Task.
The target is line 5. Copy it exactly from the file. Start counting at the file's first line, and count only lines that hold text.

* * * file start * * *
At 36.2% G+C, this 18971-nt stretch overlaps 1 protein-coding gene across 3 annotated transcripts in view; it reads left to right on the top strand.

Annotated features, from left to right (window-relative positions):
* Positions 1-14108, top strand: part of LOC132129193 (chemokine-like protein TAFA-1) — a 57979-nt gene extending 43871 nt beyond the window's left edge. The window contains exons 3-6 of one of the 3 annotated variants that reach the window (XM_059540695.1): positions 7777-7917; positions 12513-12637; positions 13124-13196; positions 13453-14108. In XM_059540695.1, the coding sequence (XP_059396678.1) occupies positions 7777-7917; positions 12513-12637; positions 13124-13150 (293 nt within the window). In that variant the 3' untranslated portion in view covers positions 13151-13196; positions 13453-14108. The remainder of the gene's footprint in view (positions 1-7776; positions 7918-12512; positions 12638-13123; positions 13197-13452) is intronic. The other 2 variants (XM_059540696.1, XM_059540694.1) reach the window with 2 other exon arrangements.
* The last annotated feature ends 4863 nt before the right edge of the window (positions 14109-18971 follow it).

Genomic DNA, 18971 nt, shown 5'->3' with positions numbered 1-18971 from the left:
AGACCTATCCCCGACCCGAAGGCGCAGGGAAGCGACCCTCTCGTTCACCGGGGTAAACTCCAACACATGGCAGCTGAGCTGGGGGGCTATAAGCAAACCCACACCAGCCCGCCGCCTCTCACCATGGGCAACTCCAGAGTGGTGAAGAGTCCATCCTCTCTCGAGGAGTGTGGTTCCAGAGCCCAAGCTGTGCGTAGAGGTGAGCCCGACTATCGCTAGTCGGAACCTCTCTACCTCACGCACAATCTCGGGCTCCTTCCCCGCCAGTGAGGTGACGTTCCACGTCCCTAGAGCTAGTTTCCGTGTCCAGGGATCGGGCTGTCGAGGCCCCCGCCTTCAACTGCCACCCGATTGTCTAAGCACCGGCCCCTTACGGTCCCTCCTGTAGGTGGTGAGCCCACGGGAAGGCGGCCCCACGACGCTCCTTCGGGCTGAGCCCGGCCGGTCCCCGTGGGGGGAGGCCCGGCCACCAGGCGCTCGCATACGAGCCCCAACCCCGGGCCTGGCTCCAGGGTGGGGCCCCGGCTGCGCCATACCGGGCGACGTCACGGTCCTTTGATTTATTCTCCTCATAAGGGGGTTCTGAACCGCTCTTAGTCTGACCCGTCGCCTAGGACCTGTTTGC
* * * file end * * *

Genomic DNA, 18971 nt, shown 5'->3' with positions numbered 1-18971 from the left: